Bush’s ment­or was Ar­mando Cod­ina, a power­ful Cuban ex­ile and prom­in­ent de­veloper who had been the Flor­ida chair­man of George H.W. Bush’s un­suc­cess­ful White House cam­paign. Cod­ina gave Bush a job as a leas­ing agent, and be­fore long, the two formed a luc­rat­ive com­mer­cial real-es­tate part­ner­ship that would help re­shape the Miami sky­line and set Bush on a path to be­com­ing a mil­lion­aire in his 30s. It also gave him ac­cess to Miami’s Cuban com­munity. Bush, re­calls Suarez, who would serve as may­or from 1985 to 1993, “was per­ceived as be­ing an equal part­ner with this very prom­in­ent Cuban-Amer­ic­an who was then on a ma­jor up­swing.”

Jeb did not flaunt his fam­ily’s polit­ic­al power. He didn’t have to; his last name spoke volumes. Or­din­ary Cubans stuffed hand­writ­ten notes, some scrawled on nap­kins, in­to his hands, ac­cord­ing to Ros-Le­htin­en. The re­quests, she says, would come from the wait­resses who served him his morn­ing ca­fe­cito, the park­ing-lot at­tend­ants who watched his car. An un­doc­u­mented re­l­at­ive was be­ing de­por­ted; a grand­moth­er hadn’t re­ceived her So­cial Se­cur­ity checks — and Bush was a man with pa­lanca, or the juice to move the levers of power.

(RE­LATED: Jeb Bush’s Four Dif­fer­ent An­swers to the Same Ir­aq Ques­tion)

Be­cause of a quirk of Cuban pro­nun­ci­ation, people called him “Jeff Bush,” a name that still sticks today. (“There’s something about the ‘b’ in Span­ish,” says Ros-Le­htin­en. “I don’t know what it is.”) Some friends and al­lies say that Bush him­self even de­veloped a Cuban ac­cent when he spoke Span­ish, though oth­ers now call it “neut­ral.” “He Cuban­ized him­self,” says Tony Co­tarelo, former ex­ec­ut­ive dir­ect­or of the Dade County Re­pub­lic­an Party.

In Miami, Bush was ex­posed to a gen­er­a­tion of Cubans still reel­ing from the loss of their home­land, and he ap­peared quick to grasp the im­port­ance of those stor­ies. In 1982, for in­stance, he at­ten­ded a ce­re­mony ded­ic­at­ing a Little Havana com­munity cen­ter to Manuel Ar­time, the ci­vil­ian lead­er of the failed Bay of Pigs in­va­sion, and read a let­ter in Span­ish from his fath­er to Ar­time’s wid­ow. “Miami is a city of vic­tims,” says Ninoska Pérez Cas­tellón, a Cuban ex­ile and in­flu­en­tial com­ment­at­or on the pop­u­lar Ra­dio Mambi sta­tion who has known Bush for dec­ades. “You walk down the street and talk to someone who may have spent 10 years in pris­on as a polit­ic­al pris­on­er or their fath­er may have been shot by a fir­ing squad. “¦ Jeb knew what the com­munity was about. He knew what Cubans had gone through.”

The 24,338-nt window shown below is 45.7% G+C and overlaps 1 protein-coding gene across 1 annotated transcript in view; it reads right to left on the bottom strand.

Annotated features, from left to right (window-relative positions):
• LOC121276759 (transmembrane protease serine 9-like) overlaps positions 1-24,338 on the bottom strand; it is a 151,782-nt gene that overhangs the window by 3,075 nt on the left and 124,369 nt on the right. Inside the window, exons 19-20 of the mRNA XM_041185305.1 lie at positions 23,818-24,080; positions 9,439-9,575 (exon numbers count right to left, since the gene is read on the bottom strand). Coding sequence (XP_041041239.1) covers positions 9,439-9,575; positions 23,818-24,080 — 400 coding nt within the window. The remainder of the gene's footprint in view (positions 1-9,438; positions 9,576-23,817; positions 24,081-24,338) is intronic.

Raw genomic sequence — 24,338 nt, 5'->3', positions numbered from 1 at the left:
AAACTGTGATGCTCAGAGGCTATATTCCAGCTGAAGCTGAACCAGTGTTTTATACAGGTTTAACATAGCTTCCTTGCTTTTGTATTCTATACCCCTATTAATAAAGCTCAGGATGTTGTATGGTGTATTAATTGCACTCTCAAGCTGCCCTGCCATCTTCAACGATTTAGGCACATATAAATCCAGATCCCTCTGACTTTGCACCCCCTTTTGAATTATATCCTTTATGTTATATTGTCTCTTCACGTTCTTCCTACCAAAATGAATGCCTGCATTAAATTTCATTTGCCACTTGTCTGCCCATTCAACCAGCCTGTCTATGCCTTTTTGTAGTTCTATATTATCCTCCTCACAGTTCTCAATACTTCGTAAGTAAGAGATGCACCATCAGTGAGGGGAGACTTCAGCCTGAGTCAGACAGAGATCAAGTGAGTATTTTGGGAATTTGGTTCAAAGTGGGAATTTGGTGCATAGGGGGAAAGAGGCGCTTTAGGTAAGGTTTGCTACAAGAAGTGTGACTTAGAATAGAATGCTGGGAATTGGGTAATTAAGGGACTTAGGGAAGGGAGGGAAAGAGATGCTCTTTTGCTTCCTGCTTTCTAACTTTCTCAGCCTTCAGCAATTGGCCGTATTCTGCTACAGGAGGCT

Jeb Bush with his son Jebbie and his wife Columba start to watch the returns on TV as the polls close on Nov. 8, 1994. (Jon Kral/Miami Herald/TNS via Getty Images) TNS via Getty Images

Jeb Bush with his son Jebbie and his wife Columba start to watch the re­turns on TV as the polls close on Nov. 8, 1994. (Jon Kral/Miami Her­ald/TNS via Getty Im­ages)THREE YEARS AFTER his ar­rival, Bush stepped in­to Miami polit­ics, win­ning a seat on the ex­ec­ut­ive com­mit­tee of the Dade County GOP — and promptly de­clar­ing his bid for the chair­man­ship. Al­though he had helped on his fath­er’s cam­paigns, it was his first try at party polit­ics, and he care­fully laid the ground­work in a deeply di­vided or­gan­iz­a­tion. Some older, white mem­bers were dis­pleased with what they per­ceived as a Cuban takeover of the GOP. Even among His­pan­ics, there was dis­agree­ment over how hard a line to take against com­mun­ism.